Fast track to linux


Published on

Fast track to linux

  • Be the first to comment

  • Be the first to like this

No Downloads
Total views
On SlideShare
From Embeds
Number of Embeds
Embeds 0
No embeds

No notes for slide

Fast track to linux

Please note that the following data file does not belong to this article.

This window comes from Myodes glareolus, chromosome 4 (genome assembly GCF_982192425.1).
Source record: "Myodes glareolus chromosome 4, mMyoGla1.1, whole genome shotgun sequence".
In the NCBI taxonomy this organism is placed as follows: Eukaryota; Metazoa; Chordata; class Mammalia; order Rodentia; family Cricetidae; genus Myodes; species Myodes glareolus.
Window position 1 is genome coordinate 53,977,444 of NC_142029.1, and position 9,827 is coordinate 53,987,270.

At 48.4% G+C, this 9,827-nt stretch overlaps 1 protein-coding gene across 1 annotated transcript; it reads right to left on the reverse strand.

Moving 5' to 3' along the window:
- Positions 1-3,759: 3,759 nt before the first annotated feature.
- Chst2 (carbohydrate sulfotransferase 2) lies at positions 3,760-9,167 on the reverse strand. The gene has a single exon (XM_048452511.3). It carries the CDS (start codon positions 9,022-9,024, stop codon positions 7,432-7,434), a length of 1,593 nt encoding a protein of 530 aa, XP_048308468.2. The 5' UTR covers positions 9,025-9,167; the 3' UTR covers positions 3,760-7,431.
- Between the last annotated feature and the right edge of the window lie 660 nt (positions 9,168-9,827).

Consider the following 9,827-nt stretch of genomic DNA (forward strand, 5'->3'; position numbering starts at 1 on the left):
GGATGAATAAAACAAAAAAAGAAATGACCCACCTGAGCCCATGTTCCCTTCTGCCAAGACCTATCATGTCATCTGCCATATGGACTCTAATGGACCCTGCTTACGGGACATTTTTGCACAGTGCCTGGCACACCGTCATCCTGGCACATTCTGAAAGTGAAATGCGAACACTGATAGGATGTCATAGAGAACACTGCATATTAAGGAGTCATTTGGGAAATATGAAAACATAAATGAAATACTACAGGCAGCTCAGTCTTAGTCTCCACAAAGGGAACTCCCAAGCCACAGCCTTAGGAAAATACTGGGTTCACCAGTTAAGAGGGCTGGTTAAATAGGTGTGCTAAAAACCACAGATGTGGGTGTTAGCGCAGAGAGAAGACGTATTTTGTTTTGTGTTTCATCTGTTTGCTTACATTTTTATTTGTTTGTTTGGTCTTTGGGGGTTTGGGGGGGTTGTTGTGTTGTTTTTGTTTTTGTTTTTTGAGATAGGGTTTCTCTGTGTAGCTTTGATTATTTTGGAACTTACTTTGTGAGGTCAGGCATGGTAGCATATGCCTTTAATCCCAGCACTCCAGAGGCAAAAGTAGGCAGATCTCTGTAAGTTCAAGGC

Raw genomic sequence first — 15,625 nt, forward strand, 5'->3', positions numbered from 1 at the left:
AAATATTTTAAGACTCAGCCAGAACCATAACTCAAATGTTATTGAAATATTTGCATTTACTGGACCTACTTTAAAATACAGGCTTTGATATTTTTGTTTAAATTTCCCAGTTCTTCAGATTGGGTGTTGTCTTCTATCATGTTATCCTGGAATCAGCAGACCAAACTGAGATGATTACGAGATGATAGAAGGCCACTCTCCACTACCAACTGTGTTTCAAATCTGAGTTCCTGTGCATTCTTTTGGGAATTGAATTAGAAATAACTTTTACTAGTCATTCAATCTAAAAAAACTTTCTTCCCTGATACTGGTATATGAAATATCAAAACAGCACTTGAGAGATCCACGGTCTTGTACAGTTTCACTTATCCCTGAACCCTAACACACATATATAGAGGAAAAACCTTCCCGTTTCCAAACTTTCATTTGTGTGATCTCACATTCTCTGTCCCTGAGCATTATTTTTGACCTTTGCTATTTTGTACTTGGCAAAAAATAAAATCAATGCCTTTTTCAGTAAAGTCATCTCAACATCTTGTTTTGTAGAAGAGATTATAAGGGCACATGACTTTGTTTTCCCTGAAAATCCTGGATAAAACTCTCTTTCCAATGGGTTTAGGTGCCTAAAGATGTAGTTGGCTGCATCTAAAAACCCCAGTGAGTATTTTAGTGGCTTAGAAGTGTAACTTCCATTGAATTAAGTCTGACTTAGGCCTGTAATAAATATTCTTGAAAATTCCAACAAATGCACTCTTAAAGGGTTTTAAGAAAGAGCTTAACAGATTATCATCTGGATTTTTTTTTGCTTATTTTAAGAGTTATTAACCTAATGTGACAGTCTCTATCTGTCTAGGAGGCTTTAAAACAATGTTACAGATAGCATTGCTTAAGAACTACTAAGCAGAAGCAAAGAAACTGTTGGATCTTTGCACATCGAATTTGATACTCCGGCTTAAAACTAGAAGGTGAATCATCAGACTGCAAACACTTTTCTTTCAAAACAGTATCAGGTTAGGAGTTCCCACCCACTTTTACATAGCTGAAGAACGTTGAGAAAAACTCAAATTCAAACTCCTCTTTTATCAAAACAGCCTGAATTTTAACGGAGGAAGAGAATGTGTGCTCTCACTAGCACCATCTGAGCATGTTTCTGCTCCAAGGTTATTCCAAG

1. 1. FAST TRACK TO LINUX We gave a Fast Track to Linux; Linux was still something only for geeks, and a fairly complicated undertaking. Linux has changed a lot since then, and evolved furiously as an OS that can give competition to the likes of Windows and OS X. Most prominently, the Ubuntu distribution (or distro) has become one of the most widely used Linux distributions. If any Windows user wants to switch to a Linux distro, Ubuntu is the distro that person is most likely to try out. Ubuntu lives up to its claim as being Linux for human beings, but what has helped the proliferation most are the free DVDs and CDs that are mailed to users by the parent company. Almost any net user moderately interested in technology has tried out a Live CD of Ubuntu at one point of time or another. At the same time, other important distributions have evolved too. This includes OpenSUSE, Mandriva (formerly Mandrake) and Sabayon. Gone are the days when running a Linux operating system meant that most of the operations had to be managed through the command line? The Linux Desktop, in other words, the GUIs have also evolved, with Gnome, KDE and XFCE establishing them, and providing as much eye candy as Vista or OS X in their latest releases. The onset of Web 2.0 has provided the open source community with more tools to converge and co-ordinate their efforts, which has increased the amount of tools available for Linux by leaps and bounds. What this means for the end user is that Linux has arrived. There are versions of Linux that are idiot friendly, versions of Linux that make you feel at home in a Windows-like environment, and even versions of Linux that come with propriety codecs included. One of the biggest apprehensions about Linux is that its free so it must be bad. This is untrue. Consider the work on the source codes of Linux distros and programs as a large wiki. Since mistakes and bugs can be seen by everyone, they get ironed out quickly. A passion for working at it, and creating software that can outdo a commercial version has resulted in a lot of quality software for Linux. These vary from multimedia editing, enterprise management, Database management, scientific tools, computer aided design (CAD) to highly specialized software for niche requirements. You may have noticed the dramatic exclusion of games from the list. If you want to play a lot of games on your computer, Linux is not for you. Very few big publishers release games for Linux and this is mostly because the market for Linux games is very small. That does not mean that there are no games for Linux, but games with the bells and whistles that can exploit your graphics card to the fullest do not exist. Linux is also not for some specialized professional use. This includes layout artists, graphic designers and multimedia editors. Although competent programs are available for home use, Gimp or Inkscape do not really measure up to Photoshop or Corel Draw, and there is definitely nothing that comes close to the utility of Quark Xpress and InDesign. There are ways to emulate the windows environment to get some of these programs to work on Linux. You can also purchase some software for Linux, like Corel Draw and Maya. These are small issues. There is plenty of reason why you should use Linux. Linux is no longer the domain of the technological elite. There are many distros that can be used by “human beings” for regular day-to-day purposes. It is a great and cheap solution for office use. Linux can be used to revive and use an outdated computer system that no longer supports the latest release of Windows. The upgrades are regular, and easily manageable. You can carry around your system on a portable hard disk, and use it on every system you connect it to, without changing the system. This is technically possible for Windows too, but is illegal. Most importantly, Linux is free, and you own your copy. You can do whatever you want with it, install it on as many machines as you please, and not bother to read the fine print in the process. You certainly cannot be on the wrong side of the law when you Run Linux.